Los Angeles City Council approved a deal which will roll out Gmail and Google Apps to about 30,000 employees throughout the city.
"The City of Los Angeles, the second largest city in the nation, made a world-class decision today to support a state-of-the-art e-mail system," said Tony Cardenas an L.A. City Councilman. Most of the concerns regarding the switch surrounded privacy, stability, and cost.
Google and the city of Los Angeles cut a deal that if there was a “significant data breach” in which employee information was stolen or viewed Google would pay damage compensation. There should be obvious cost savings in moving away from onsite infrastructure as well as stability improvements moving the services into the cloud.
Have you, or your company made the switch? What are your thoughts on the Google Apps system?
Going strictly by the numbers, those who are rocking their email through Yahoo have a lower credit score than, say, Gmail users. In fact, according to Credit Karma, an online credit checking service, Yahoo email users tend to have the worst credit of all.
Credit Karma combed through its database and ranked the average credit score by email provider. For what it's worth, BellSouth and Comcast took the top two spots with the highest credit scores, while Gmail came in third with an average score over 680. Then it dips down, with MSN, Hotmail, and AOL taking the next three spots with an average credit score of 665 or less.
The rankings are based on credit scores from 20,000 users, so the sample size is arguably enough not to skew the results. So then the question raised is why the disparity? Credit Karma didn't say. Maybe Yahoo's spam filters trail the competition, or as Mashable.com surmises, maybe the lower ranked email addys represent a younger audience.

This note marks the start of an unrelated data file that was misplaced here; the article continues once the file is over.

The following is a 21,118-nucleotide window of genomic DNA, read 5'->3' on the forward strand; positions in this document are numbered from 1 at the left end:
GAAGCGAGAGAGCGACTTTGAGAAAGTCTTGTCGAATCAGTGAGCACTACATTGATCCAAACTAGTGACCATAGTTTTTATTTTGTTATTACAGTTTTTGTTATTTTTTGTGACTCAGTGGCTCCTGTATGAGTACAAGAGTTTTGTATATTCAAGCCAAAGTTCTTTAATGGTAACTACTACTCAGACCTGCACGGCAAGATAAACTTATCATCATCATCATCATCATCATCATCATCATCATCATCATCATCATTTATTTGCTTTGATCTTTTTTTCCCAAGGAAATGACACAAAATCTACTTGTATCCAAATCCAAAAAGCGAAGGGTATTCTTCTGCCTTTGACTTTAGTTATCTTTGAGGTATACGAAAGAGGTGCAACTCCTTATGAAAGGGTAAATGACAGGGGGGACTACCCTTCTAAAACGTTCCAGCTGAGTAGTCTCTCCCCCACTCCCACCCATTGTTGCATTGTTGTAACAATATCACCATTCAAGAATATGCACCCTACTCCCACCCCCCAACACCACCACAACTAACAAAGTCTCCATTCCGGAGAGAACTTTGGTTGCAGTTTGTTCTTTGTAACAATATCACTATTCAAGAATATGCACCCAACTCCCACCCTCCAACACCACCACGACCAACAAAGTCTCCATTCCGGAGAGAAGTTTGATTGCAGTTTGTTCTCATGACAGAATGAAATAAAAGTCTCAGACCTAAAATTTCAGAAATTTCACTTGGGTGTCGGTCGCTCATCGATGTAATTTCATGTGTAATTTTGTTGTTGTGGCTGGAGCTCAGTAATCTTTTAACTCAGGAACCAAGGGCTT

We don't have the answer, but we'd like to hear your theories. Hit the jump and sound off!
Email spam is on the rise, no surprise there, but new information is suggesting that these emails could be coming from good old mom and dad as well. According to researchers over at Websense, personalized spam emails are being sent from tens of thousands of compromised accounts spanning all of the usual suspects including Yahoo, Gmail, and Hotmail.
Security researchers have suggested that given the sheer volume of spam emails being observed, the recent leak of some 10,000+ Hotmail accounts obtained through a phishing scam isn’t the only source of compromised email addresses, and it is very likely malware key loggers have helped to contribute to the rise in fraud. "The quantity of people hit makes me think that it was key logging — the success rate for phishing is only about one in 1,000," said Shulman, chief technology officer for security firm Imperva. "Secondly, when I went through the list of email account credentials, there were entries with the same username, but a slightly different password, which suggests that they're typos.